Inside, Outside

“We need collaborators on the inside and outside, working together to burn down the system!” Professor Ada Gregory’s words from last week really hit me hard.

See, I like to consider myself a “radical” thinker.

Although isn’t the concept of “radicalness” just a way that decision makers keep “inconvenient” problems from being seriously considered? But I digress.

For example, I don’t just want the U.S. to publicly apologize for centuries of mass genocide; I want our government to amend the Constitution so that the U.S. no longer can exercise any power over Native Nations.

I have felt that our government institutions are slow to change, and that’s just a fact we must deal with even if it’s incredibly frustrating. Thus, I have not always been a big fan of playing the political game.

But Professor Gregory’s words made me remember that ineffective government isn’t a given. We can make government work more effectively. If non-institutional and institutional radicals worked together, a lot of positive change could occur.

This idea is kind of like guiding power to its own critique. Non-institutional agents can assist institutional disruptors who work to upend the system internally.

I believe that this encapsulates Rustin’s ideas of coalition building in From Protest to Politics. If we can “broaden the social vision” and build a coalition of institutional and non-institutional agents who pursue different but aligning goals of equity, this will have the greatest chance at achieving change.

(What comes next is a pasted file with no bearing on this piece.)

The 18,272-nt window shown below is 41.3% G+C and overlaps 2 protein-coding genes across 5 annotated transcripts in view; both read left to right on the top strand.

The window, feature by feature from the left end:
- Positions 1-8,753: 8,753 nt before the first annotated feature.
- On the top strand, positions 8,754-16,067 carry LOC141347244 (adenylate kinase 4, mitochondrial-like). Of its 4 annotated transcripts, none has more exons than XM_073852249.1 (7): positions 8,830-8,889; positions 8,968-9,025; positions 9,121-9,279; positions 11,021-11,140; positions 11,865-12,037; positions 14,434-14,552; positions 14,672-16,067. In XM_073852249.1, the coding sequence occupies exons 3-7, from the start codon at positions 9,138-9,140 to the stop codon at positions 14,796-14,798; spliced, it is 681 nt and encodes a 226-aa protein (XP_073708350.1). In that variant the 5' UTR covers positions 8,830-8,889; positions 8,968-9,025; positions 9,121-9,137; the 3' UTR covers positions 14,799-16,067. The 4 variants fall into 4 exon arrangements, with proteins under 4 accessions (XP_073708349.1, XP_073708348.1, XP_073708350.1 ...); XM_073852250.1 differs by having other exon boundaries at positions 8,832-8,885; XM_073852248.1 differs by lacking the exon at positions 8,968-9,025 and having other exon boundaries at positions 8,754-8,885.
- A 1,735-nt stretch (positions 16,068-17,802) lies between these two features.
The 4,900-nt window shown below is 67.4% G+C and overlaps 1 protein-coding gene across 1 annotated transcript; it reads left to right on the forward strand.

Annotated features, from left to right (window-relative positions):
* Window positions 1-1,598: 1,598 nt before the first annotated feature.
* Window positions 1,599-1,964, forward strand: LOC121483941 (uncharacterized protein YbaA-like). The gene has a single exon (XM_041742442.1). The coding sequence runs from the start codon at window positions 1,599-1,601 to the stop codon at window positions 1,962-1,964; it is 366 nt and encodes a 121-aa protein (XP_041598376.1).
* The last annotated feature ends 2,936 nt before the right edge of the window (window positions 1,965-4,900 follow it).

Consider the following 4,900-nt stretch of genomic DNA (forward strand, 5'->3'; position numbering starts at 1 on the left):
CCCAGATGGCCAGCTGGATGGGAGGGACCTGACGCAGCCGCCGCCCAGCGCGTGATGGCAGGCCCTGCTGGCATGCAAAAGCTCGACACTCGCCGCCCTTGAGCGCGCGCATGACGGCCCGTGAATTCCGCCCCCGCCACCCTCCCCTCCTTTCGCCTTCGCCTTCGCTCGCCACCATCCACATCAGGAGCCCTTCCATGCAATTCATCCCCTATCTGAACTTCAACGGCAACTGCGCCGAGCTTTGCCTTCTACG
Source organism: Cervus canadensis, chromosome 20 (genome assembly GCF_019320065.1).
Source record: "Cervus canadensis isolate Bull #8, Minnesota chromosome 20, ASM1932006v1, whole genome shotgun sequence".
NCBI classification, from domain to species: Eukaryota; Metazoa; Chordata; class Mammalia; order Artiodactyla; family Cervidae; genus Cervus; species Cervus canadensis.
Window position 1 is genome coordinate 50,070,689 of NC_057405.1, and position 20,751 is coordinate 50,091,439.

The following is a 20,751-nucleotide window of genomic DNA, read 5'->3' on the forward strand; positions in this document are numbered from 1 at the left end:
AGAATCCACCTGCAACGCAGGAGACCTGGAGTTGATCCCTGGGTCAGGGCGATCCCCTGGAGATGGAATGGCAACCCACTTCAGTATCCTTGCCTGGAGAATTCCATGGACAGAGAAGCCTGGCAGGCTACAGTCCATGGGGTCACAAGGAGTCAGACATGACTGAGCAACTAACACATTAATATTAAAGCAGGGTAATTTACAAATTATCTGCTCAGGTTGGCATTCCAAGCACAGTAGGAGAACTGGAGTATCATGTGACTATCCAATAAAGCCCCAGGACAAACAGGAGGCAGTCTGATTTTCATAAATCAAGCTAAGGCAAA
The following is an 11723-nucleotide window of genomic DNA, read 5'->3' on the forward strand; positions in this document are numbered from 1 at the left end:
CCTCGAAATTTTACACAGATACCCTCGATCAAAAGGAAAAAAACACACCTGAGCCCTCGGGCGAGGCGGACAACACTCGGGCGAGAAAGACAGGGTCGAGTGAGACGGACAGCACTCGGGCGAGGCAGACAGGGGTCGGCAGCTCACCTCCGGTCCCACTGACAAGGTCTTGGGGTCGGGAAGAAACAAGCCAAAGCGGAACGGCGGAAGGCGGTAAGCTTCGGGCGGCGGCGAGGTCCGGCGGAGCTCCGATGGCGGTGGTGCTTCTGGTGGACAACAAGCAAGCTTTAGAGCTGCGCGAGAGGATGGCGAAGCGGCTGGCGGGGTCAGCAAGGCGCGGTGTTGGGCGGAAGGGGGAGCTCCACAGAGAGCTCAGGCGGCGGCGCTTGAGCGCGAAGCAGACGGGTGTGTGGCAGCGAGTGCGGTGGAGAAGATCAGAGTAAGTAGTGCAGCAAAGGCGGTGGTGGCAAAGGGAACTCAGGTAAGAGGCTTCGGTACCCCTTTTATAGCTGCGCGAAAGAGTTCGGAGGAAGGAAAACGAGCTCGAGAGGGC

But where do I fit in?

As a White-coded, heterosexual male, the system has been built for me to succeed. Charles Mills agrees with this in New Left Project’s Interview and details how patriarchy is an intrinsic aspect of liberalism. For the entire history of United States history, our public policies have been overtly oppressive. Since change has only recently began to occur, we can see these institutional inequities that have persisted for centuries.

So, perhaps I could function best in a system that was designed for me to succeed so I can uproot it form the inside. But that said, I am also Chickasaw and have a hard time compromising over indigenous justice. I have worked within the system before, and institutional compromise has been extremely painful. Therefore, I would like to work outside the system as a radical storyteller, but also collaborate with institutional agents to burn it all down. Further, storytelling is unique in that it can function just as well outside the system as inside the system.

A Four-Year-Old Learns to Fight

A photo of my grandfather

You can trace my motivation for racial justice work to my early childhood.

When I was little, practicing archery from a bow that Papaw carved by hand, I would gaze up in awe at the lithographs of Sitting Bull and Geronimo that he had completed in immense detail.

“We don’t use guns to hunt, feller,” he said, bringing my attention back to the task at hand, “that’s not fair to the animals.”

My papaw shared neither his art nor philosophy with anyone outside my family, but this didn’t stop me from daydreaming that one day everyone would know about the incredible things he did.

Unfortunately,  Papaw died without any of that happening, and the bow he made for me collected dust on a shelf. So, when I discovered my own artistic voice, I wanted to pick up my culture where my grandfather left it: by creating indigenous art –but also by sharing it.

Today, I understand why Papaw never shared his work. My grandfather grew up ashamed of being Chickasaw. Although I wasn’t told until this year, my Grandma-Great, who I had been able to love for most of my early childhood, had gone to a boarding school. So had her mother. I don’t think anyone can grasp the trauma that they experienced.

That’s why, in my work, I want to give people like Papaw the safety share their voices by working to eliminate centuries of stereotypes about indigenous people. If we can create a society that uplifts indigenous people, it will be easier to return power and prosperity to Native Nations.